The ongoing battle for engineering course aspirants is on high tide with Karnataka CET 2018 counselling rounds extending the last date for option entry while Comedk, collecting more than double the fee is fast filling the quota.
Ironic but the Karnataka government-backed engineering entrance test bodies have been paying little sympathy to the woes of students and parents who are hapless with the delaying tactics of the KCET and falling prey to Comedk diktats to pay fee much before, thus locking the students from changing their mind later.
As of Wednesday, KCET was supposed to have published the third round or the so-called Second extended round of counselling results but the Karnataka Examinations Authority (KEA) has again extended the date beyond August 10, thus effectively pushing the students to opt for high-payment engineering seats, while more than 27,000 seats are still available under its quota.
Parents have repeatedly complained about the tactical move by these two examination authorities which helps private engineering colleges to collect higher fee and keep the government-quota seats under wraps till then. Moreover, the fee has been increased by more than what the panel has recommended and all the colleges have been given a free hand to collect anywhere between Rs.40,000 to Rs.48,000 as maintenance fee by every college, defeating the purpose of government supervision.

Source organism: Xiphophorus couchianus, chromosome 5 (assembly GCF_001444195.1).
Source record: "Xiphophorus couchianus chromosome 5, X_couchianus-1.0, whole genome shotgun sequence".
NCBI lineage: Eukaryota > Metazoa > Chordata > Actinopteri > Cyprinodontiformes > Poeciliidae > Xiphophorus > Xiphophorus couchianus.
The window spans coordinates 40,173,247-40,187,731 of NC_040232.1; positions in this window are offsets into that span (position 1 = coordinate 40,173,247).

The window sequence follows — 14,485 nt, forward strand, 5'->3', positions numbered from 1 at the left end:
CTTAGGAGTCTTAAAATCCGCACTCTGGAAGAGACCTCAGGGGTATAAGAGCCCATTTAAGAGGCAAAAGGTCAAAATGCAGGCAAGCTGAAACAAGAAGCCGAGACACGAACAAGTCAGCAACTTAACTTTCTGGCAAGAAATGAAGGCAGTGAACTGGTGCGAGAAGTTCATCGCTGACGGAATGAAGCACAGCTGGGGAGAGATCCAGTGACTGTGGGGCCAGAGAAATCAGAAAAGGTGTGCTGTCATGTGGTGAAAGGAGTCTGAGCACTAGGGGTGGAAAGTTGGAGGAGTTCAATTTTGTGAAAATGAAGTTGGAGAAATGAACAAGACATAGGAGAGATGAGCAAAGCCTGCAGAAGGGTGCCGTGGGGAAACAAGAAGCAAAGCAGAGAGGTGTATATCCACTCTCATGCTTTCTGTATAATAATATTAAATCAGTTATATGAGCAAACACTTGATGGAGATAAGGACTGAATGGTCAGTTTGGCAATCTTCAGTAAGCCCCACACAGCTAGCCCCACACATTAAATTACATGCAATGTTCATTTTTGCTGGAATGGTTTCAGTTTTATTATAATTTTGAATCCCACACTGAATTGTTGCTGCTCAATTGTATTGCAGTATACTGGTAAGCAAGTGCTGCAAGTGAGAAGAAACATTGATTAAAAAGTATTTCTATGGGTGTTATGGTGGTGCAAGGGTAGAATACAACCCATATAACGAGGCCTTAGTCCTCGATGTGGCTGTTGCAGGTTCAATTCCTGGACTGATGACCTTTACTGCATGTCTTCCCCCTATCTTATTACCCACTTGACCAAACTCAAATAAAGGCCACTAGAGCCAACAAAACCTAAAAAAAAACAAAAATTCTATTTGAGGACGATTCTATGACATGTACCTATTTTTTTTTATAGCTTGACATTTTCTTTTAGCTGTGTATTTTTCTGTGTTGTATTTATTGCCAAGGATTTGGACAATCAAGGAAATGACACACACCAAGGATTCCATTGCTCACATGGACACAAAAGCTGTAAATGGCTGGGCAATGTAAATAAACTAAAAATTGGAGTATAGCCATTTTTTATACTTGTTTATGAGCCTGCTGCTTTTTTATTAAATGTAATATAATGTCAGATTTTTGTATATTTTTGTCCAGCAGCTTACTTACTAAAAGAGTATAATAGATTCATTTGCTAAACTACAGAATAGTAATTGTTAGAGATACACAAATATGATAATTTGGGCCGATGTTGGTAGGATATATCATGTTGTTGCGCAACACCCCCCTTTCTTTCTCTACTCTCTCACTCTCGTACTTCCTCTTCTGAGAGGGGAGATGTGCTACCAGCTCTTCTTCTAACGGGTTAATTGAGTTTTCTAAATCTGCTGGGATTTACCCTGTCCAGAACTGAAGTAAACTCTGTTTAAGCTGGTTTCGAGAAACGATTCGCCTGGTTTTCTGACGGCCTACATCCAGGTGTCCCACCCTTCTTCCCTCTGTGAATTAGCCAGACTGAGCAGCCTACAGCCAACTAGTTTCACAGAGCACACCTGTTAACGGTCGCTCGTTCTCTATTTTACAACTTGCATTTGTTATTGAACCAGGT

Despite repeated assurance by the AICTE and the Ministry of HRD at the centre, the allotment of state-wise engineering seats have not been brought under the purview of the JEE Mains this year and it remains to be seen whether the government is serious to unify the engineering entrance tests in the country on the lines of NEET under one roof during the election year in 2019.
As of now, the mushrooming engineering colleges are collecting huge fees filling the seats under COMEDK, while hapless and anxious parents are shelling out Rs.183,600 as Comedk fee per year while the government seats at Rs.56,930 remain unallotted owing to delay tactics of the Karnataka Examination Authority.
More than this fixed fee, students have been asked to pay an additional Rs.48,000 for maintenance by each college. Not all colleges have sufficient hostel facilities and have tied up with Paying Guest houses outside for even girl students. Despite insufficient infrastructure, the colleges have been given a free hand to collect higher fee and even allowed to lower their teacher-student ratio drastically from this year.
Justified or not, the modus operandi is increasingly getting notorious and deceptive, while the government bodies have become silent spectators to the ongoing high-fee education mafia in Karnataka, which was once famous as the donation state of the country. It’s again getting back into its infamous fold.